US 'melting pot' has a tough time coping with immigrant issue
After more than 300 years of virtually uninterrupted immigration, the United States still is having trouble coping with fresh waves of newcomers. Being "a nation of immigrants," as Americans sometimes proudly call themselves, often appears to have resulted in little useful expertise at dealing with immigration.
The country that has assimilated hundreds of thousands of black Africans, Irish, Italians, Jews, Germans, Scandinavians, Poles, and others finds itself struggling to absorb more recent influxes of Mexicans, Cubans, and Haitians.
So continually vexing is the immigration issue that it is despairingly described in Congress -- itself a microcosm of the US ethnic melting pot -- as "chaos," "out of control."
Current stresses and strains include:
* Cuban refugees. What to do about the sealift of Cubans that poured into south Florida, exceeding 110,000 in the past two months, plainly divides both the Carter administration and Congress.
The President, after initially welcoming the Cubans with "an open heart and open arms," later ordered the seizure of boats bringing them here. A presidential recommendation on financing the influx has been awaited for two weeks.
Congress appears receptive to shouldering much of the cost of resettling the Cubans. Lawmakers set aside $300 million in the current federal budget for Cubans (and Haitians), and the House of Representatives last week kicked in an additional $100 million.
But Capitol Hill seems reluctant to enact special legislation for them out of concern that it might uncork a new tide of Cubans.
* Calls for mass expulsions. Demands for wholesale deportation of aliens once again echo through the Capitol.
Last year, the target was Iranian students here who vocally supported the ouster of the American-backed Shah. More recently, their deportation again was called for after militants in Iran seized the US Embassy in Tehran, taking 53 American hostages. Now it is Cuban refugees who rioted earlier this month at a processing center at Ft. Chaffee, Ark., whose deportation is sought.
House majority leader Jim Wright (D) of Texas led the charge by angrily recommending that they "be given a one-way ticket forthwith and placed upon the very first aircraft or boat back to Cuba."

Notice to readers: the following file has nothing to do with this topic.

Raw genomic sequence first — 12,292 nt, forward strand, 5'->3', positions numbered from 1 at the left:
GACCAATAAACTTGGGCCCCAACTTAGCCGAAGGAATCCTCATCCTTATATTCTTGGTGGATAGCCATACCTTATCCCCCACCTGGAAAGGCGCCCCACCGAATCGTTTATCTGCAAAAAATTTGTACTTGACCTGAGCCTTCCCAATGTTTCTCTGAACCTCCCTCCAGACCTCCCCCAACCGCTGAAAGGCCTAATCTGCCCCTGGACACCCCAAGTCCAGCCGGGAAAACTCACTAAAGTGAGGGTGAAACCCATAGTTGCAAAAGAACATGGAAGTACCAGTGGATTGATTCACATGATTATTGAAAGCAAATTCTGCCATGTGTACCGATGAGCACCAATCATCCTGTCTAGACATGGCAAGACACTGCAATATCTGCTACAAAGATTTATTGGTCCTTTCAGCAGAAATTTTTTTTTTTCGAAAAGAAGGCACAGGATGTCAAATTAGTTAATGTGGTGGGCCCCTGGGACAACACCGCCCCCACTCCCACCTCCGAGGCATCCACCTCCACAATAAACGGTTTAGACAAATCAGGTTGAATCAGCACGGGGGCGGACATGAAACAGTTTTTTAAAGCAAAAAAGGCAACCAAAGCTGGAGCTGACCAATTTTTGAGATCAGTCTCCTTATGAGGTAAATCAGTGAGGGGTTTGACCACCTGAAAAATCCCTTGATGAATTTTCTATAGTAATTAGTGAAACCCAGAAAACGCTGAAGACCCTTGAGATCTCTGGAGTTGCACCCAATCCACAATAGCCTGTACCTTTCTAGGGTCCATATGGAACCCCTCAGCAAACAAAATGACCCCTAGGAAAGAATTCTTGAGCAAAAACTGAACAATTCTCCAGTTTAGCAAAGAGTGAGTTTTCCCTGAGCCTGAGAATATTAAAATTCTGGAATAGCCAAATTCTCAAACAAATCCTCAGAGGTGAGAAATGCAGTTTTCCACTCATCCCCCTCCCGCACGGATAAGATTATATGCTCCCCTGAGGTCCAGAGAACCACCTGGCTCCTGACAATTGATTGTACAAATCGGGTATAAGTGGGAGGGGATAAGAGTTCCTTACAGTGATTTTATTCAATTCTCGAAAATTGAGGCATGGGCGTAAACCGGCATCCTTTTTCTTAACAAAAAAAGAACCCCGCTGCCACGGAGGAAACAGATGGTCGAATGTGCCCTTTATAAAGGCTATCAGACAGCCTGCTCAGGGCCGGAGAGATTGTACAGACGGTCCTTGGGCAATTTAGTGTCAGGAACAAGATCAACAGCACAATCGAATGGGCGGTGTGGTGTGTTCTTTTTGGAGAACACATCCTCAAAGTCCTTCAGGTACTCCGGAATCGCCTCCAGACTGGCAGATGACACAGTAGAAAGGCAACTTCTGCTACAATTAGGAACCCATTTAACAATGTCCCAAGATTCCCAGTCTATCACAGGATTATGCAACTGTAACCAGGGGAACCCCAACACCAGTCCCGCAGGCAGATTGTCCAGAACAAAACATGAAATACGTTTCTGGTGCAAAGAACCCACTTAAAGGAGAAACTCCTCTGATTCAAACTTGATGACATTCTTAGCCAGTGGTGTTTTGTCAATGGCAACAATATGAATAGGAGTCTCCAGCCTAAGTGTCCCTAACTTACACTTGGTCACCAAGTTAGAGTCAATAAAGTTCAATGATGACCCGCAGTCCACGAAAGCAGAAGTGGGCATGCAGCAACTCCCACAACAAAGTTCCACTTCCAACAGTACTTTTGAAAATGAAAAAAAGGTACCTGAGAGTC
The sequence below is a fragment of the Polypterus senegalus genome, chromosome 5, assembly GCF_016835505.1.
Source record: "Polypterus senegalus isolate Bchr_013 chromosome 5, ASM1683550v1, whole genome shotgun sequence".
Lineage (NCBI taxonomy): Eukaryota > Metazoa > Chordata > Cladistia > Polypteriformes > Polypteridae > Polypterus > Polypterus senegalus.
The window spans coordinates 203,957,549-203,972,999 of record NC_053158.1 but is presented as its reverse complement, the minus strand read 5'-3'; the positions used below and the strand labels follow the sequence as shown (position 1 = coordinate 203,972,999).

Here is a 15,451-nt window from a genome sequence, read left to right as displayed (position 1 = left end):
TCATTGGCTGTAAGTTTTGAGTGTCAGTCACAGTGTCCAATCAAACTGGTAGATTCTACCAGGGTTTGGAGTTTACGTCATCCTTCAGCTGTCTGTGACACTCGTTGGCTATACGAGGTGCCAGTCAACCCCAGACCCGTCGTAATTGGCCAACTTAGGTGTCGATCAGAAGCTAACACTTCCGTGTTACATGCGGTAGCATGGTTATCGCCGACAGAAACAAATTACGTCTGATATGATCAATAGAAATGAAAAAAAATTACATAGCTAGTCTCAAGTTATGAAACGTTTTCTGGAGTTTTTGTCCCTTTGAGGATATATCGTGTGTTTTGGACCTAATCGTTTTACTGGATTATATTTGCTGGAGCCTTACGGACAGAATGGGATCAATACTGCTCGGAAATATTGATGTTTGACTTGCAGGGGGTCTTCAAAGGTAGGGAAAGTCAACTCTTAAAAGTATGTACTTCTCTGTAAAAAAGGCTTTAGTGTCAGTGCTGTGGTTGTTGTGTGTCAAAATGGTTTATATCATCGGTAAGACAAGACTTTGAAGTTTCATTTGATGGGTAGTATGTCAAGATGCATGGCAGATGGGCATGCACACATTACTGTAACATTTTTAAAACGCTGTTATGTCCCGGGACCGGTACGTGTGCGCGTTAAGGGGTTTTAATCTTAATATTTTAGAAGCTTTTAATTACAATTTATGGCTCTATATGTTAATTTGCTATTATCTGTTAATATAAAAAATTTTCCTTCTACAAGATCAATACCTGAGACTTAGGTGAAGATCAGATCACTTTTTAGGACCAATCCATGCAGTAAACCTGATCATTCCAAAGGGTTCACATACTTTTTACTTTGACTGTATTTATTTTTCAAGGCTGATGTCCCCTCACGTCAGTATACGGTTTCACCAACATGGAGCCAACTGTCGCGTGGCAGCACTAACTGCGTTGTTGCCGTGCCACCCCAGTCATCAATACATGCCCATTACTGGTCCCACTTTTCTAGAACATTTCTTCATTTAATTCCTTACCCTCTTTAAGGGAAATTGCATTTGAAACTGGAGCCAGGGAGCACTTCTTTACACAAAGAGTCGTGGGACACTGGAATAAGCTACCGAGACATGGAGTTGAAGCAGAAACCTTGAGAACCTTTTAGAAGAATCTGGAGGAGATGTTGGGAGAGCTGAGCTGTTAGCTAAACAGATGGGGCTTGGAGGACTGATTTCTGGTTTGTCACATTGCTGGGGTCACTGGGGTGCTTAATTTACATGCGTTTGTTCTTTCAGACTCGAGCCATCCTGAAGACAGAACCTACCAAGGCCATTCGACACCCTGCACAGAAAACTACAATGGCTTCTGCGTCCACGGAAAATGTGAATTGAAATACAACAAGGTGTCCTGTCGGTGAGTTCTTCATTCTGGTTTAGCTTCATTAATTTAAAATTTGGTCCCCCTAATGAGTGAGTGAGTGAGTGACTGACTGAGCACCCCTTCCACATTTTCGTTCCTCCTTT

* Refugee law revisions. The embattled federal statute governing refugees was overhauled by Congress only last year, but already finds itself under new pressures.
Some administration officials and lawmakers now say the law, in effect less than three months, needs reworking.
"There is no doubt in my mind," says Rep. Carlos J. Moorhead (R) of California, a member of the committee that wrote it, "that the Refugee Act of 1980 must be reopened and perfected."
* Proposed new limits on immigration. Support appears to be growing in Congress for clamping a hard-and-fast limit on the number of foreigners allowed to settle here each year.
The new refugee law permits a "normal flow" of 320,000, plus an unlimited number under emergency circumstances. Legislation being pushed by Sen. Walter D. Huddleston (D) of Kentucky would impose an annual ceiling on immigrants from all sources -- 650,000 for this year.
* "Abscam" roots. The legislative cottage industry of cranking out private bills on behalf of individual would-be immigrants has bred corruption on the Hill for generations.
The latest is the implicating of six lawmakers in an Federal Bureau of Investigation "sting" operation for allegedly having accepted, or agreed to accept, bribes of up to $50,000 for introducing such bills to help a mythical Arab sheikh immigrate to the United States. So far two of them have been formally indicted.
* Opposition to illegal aliens. The steady stream of newcomers, chiefly from Mexico and other parts of Latin America, who elude the immigration machinery altogether -- estimated to number in the millions -- stirs continual resistance.
Moreover, the US Immigration and Naturalization Service itself has been without a permanent commissioner since Leonel J. Castillo resigned last October. The agency also has been subjected to allegations of corruption, mismanagement, and brutality in its dealings with illegal aliens.